Where do you put the preschool projects to dry?

by Deborah J. Stewart, M.Ed. on February 3, 2011

in Classroom Setup

Sometimes, I will walk in a classroom and find activities laying all over cubbies, tables, and the tops of shelves to dry.

When you have lots of children or a few children who do lots of activities, inevitably you will need a place to let the activities dry. Thinking about where you are going to let activities dry may seem silly but it is actually part of planning your classroom setup.

Over the years, we have collected several different kinds of drying racks that we use so to keep wet and messy projects up and off the tables, cubbies, and shelves to dry. The drying rack above is a wooden stand with strings across. The papers are held onto the strings with clothespins.  This isn’t our favorite drying rack because it is not as easy to manipulate. Some of our students can hang their own activities but for the most part, I noticed that the teachers do most of the hanging up.

We also have flat drying rack. This drying rack is considered, by our teachers, to be one of the best drying racks ever invented. I am not sure where the school bought them from but I was told they are not cheap!

This drying rack has little metal shelves that slide in and out kind of like the racks or shelves you see in an oven. Sometimes the teachers will slide the rack completely out of the shelf and set it on the table…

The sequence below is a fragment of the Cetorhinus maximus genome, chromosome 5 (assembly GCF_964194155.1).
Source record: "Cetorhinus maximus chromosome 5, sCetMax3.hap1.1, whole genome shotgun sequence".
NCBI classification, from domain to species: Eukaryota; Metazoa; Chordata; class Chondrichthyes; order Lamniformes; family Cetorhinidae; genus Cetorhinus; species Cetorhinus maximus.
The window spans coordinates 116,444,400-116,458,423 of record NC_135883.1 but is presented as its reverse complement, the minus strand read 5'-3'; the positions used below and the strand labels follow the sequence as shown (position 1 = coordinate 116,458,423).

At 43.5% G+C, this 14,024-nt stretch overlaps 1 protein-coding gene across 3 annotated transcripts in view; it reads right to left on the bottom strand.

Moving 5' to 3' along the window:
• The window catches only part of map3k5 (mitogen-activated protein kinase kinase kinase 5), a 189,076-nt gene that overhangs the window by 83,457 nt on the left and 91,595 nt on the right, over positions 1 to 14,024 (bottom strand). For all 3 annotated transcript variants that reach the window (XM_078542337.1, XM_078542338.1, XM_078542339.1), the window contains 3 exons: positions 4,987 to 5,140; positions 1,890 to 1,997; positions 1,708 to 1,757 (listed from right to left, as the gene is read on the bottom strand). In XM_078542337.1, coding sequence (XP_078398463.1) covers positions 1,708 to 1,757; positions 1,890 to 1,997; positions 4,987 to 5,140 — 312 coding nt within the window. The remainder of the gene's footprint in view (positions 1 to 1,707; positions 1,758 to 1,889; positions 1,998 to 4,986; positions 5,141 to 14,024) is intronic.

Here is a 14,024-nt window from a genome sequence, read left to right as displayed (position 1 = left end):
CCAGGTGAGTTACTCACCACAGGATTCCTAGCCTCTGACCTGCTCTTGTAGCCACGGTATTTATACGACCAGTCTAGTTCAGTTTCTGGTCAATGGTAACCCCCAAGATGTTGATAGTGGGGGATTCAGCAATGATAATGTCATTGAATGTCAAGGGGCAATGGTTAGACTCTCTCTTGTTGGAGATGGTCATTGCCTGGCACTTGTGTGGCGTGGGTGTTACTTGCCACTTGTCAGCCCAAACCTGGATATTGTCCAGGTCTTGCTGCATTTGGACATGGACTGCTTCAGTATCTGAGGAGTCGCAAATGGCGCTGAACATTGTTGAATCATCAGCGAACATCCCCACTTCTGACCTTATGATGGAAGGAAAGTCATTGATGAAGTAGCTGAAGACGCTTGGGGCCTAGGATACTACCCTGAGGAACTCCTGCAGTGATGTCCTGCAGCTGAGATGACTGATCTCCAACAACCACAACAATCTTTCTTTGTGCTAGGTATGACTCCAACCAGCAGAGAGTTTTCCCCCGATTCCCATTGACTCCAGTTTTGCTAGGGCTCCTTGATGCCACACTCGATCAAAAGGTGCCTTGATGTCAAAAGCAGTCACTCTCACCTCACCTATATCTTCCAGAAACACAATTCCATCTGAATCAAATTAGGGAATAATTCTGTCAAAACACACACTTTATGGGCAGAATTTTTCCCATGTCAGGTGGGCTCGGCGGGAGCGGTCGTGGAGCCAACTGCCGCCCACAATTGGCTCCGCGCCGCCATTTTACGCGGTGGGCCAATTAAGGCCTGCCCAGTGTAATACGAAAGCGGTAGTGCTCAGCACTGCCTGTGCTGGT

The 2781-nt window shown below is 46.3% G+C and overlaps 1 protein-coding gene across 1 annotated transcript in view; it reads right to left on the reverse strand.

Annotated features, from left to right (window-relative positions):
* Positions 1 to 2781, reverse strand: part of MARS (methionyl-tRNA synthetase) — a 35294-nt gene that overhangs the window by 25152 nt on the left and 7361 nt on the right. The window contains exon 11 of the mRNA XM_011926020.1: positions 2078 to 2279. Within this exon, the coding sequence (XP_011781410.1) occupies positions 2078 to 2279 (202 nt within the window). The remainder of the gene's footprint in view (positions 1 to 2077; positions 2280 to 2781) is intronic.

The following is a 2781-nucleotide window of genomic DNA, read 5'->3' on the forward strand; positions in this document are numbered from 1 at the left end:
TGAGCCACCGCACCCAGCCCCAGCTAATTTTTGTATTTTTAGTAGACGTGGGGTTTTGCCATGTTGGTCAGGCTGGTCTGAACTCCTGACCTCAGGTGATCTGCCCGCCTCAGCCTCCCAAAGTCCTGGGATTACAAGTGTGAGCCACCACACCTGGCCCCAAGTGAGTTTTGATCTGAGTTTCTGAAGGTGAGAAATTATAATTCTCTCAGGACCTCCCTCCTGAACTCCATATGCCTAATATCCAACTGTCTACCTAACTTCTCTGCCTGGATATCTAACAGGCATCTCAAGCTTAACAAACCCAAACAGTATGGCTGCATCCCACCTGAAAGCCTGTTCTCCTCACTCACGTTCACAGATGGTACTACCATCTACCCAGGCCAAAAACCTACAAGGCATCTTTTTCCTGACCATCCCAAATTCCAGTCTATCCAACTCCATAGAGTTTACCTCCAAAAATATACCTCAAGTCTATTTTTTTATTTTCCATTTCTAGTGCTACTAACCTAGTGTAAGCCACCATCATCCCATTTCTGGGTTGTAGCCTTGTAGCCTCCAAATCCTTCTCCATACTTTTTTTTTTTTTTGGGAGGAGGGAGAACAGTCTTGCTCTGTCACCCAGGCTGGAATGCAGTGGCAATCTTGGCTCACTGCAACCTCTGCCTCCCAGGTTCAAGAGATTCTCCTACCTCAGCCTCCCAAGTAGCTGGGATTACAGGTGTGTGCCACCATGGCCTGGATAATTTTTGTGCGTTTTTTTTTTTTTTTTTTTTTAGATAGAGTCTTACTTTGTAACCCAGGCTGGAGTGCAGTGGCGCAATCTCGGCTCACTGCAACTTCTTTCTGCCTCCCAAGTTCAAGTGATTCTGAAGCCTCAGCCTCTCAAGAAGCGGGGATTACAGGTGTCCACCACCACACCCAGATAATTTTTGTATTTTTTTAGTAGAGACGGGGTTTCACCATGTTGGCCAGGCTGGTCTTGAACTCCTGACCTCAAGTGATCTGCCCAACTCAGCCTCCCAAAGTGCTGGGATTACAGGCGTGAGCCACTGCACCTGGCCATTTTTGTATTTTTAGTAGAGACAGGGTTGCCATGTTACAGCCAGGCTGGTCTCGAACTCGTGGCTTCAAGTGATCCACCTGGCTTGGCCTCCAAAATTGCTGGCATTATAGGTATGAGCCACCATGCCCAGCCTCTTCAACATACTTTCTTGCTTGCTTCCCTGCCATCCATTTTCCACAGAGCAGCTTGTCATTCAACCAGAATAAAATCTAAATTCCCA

So when the children are finished with something super messy, it can be easily placed on the rack…

Then the rack holding the messy activity can be picked up and slid back into the shelf to dry…

Our teachers love this type of rack because it is simple to use and in many cases, the children can even slide out a shelf part way, put their own art on the shelf then slide the shelf back into place without the teacher’s help.

I tell you all of this, not to promote any specific type of drying rack but to remind you that as you plan your classroom set-up, don’t forget to consider the things we take for granted like a trashcan, drying rack, or footstool for reaching the sink! They are all essentials that will help you and your students stay organized.

This article is being shared with you by Deborah Stewart of Teach Preschool - Sharing the wonders of early learning in action!

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